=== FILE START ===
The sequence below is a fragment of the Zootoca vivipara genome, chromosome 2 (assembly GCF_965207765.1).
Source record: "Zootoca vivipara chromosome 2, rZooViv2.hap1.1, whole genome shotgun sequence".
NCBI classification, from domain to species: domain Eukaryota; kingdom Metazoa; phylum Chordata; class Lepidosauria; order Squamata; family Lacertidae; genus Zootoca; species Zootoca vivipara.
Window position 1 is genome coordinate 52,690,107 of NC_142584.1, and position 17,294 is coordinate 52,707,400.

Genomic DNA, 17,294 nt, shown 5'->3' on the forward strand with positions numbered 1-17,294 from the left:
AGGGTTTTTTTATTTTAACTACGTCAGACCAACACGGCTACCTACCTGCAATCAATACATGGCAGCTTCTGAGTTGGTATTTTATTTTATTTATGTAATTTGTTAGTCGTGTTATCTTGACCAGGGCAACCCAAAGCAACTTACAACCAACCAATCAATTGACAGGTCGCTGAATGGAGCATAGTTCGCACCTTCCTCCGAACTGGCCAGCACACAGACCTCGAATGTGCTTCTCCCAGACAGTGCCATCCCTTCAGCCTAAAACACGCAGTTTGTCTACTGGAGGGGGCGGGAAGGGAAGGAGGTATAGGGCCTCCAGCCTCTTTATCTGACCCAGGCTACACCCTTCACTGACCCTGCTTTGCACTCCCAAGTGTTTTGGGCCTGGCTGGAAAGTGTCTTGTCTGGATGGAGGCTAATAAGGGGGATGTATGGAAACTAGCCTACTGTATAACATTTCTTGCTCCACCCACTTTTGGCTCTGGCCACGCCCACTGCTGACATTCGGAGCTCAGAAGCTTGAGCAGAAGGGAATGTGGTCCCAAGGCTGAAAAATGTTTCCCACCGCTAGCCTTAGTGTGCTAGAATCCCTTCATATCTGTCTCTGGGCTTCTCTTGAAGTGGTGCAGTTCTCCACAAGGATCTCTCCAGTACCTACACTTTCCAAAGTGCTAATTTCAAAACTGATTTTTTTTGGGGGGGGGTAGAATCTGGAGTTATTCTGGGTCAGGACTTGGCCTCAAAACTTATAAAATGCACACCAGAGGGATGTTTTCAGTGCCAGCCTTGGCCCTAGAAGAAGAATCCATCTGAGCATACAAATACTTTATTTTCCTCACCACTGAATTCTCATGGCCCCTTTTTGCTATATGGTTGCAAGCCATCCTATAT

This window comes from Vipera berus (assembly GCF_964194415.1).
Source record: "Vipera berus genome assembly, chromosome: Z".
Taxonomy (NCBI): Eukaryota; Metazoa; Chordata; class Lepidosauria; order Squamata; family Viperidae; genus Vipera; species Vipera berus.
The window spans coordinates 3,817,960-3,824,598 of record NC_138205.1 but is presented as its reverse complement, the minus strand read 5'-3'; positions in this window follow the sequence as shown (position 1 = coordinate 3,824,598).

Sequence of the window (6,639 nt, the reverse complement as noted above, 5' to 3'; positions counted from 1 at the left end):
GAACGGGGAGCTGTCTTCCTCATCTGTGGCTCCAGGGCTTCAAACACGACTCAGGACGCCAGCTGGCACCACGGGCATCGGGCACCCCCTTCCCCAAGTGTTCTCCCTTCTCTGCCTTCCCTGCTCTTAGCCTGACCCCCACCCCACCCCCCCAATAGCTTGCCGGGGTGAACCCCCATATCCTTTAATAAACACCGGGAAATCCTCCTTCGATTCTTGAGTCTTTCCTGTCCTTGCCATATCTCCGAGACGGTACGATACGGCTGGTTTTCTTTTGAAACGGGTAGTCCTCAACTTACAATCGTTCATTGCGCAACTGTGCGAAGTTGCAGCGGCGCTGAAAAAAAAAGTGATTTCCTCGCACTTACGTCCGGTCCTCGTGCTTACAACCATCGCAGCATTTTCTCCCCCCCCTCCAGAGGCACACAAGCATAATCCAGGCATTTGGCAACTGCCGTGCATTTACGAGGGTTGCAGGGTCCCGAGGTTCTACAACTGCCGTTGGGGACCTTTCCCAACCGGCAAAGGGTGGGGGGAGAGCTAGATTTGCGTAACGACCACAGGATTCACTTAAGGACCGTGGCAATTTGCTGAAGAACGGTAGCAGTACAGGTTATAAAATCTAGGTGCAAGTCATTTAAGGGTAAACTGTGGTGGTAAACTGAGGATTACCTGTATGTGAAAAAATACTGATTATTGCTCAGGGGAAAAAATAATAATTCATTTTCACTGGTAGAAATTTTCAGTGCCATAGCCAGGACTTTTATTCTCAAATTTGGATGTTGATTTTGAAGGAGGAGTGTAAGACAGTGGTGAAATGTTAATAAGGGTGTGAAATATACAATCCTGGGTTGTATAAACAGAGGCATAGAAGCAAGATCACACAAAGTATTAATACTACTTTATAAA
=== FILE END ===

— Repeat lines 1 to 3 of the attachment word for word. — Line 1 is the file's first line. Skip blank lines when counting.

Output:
The sequence below is a fragment of the Zootoca vivipara genome, chromosome 2 (assembly GCF_965207765.1).
Source record: "Zootoca vivipara chromosome 2, rZooViv2.hap1.1, whole genome shotgun sequence".
NCBI classification, from domain to species: domain Eukaryota; kingdom Metazoa; phylum Chordata; class Lepidosauria; order Squamata; family Lacertidae; genus Zootoca; species Zootoca vivipara.